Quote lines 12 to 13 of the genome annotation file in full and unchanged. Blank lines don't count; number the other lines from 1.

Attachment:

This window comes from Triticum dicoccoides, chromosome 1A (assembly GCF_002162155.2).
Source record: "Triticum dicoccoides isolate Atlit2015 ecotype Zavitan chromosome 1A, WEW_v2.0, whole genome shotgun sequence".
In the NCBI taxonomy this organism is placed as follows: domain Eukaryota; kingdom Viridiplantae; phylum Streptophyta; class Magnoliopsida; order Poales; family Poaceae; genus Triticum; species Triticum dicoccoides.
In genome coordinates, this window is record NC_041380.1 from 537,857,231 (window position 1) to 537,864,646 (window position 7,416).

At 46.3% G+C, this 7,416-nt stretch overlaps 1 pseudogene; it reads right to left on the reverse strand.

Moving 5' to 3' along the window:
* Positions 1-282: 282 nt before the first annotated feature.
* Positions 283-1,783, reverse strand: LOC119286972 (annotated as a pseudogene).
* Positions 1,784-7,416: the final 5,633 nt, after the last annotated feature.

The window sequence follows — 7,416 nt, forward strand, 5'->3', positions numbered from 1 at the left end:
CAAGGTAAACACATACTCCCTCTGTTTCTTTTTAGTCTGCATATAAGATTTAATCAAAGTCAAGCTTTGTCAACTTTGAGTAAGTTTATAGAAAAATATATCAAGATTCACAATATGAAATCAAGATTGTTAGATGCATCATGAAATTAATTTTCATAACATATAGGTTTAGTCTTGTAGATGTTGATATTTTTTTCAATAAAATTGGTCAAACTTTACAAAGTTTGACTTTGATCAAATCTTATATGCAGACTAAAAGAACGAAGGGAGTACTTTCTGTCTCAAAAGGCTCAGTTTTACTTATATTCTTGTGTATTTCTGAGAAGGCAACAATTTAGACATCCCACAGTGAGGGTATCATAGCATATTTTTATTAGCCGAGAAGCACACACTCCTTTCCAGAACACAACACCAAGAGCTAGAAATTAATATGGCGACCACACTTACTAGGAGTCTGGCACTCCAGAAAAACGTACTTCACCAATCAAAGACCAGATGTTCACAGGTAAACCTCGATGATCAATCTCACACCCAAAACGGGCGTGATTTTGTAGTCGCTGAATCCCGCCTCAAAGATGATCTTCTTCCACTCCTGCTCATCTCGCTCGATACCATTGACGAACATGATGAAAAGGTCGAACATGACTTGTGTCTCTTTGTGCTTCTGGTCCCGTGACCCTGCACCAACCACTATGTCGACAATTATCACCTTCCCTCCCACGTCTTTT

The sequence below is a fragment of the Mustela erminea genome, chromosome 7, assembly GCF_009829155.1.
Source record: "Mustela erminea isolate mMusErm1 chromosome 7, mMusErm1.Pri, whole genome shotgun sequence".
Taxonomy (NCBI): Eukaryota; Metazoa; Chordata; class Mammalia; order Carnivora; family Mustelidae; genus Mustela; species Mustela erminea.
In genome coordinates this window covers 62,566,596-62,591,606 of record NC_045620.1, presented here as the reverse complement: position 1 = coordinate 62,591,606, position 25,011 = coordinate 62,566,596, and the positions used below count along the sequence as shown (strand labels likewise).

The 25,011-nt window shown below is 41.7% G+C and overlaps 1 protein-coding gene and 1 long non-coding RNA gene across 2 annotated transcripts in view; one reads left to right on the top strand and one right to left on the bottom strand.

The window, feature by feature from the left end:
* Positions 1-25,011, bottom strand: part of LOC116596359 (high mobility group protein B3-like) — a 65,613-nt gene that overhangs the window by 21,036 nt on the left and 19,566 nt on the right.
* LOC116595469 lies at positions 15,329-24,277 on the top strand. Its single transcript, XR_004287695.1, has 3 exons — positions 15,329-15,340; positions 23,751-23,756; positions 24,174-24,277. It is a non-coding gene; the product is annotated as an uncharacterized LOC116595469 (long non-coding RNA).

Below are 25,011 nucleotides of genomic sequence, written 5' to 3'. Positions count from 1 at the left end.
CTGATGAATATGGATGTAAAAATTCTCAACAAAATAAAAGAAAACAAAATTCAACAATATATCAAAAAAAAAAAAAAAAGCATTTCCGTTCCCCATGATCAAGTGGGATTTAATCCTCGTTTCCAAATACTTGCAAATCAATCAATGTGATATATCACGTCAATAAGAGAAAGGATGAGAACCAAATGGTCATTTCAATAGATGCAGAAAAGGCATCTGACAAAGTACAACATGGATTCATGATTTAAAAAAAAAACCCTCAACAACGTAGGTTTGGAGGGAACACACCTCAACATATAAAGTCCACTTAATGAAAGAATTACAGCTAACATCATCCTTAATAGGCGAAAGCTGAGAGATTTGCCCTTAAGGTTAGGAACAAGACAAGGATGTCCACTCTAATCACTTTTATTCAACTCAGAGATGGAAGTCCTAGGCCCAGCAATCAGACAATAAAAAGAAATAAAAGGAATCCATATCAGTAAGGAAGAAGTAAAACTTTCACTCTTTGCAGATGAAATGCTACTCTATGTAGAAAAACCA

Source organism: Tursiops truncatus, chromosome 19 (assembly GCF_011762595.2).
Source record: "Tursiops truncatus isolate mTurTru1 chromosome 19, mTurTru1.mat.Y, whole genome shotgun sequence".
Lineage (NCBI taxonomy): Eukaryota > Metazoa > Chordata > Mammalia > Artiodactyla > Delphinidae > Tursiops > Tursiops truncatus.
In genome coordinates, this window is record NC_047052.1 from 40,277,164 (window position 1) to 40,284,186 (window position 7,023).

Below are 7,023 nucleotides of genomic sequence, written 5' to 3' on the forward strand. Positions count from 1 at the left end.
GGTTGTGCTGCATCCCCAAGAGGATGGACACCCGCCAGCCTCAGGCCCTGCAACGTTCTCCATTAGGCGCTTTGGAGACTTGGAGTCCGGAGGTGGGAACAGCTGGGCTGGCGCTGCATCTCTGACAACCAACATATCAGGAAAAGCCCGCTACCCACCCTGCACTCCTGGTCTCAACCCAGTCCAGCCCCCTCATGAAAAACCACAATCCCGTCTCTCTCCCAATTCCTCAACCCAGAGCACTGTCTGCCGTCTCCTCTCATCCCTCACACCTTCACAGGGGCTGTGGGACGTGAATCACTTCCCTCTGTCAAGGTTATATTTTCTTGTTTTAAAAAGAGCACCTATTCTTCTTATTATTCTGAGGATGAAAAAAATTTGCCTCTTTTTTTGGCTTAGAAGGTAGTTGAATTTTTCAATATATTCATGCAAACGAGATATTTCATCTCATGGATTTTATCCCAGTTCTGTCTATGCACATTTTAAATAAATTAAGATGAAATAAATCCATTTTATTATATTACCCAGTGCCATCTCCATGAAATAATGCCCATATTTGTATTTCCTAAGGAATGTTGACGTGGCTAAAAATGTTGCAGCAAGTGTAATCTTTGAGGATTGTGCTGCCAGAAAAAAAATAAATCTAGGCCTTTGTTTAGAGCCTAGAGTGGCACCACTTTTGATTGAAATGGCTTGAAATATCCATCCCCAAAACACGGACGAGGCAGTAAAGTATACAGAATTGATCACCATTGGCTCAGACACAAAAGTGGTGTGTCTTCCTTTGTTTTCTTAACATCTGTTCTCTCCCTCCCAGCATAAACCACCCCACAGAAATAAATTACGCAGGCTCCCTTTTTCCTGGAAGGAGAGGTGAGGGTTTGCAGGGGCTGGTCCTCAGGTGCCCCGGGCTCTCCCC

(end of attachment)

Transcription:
The sequence below is a fragment of the Mustela erminea genome, chromosome 7, assembly GCF_009829155.1.
Source record: "Mustela erminea isolate mMusErm1 chromosome 7, mMusErm1.Pri, whole genome shotgun sequence".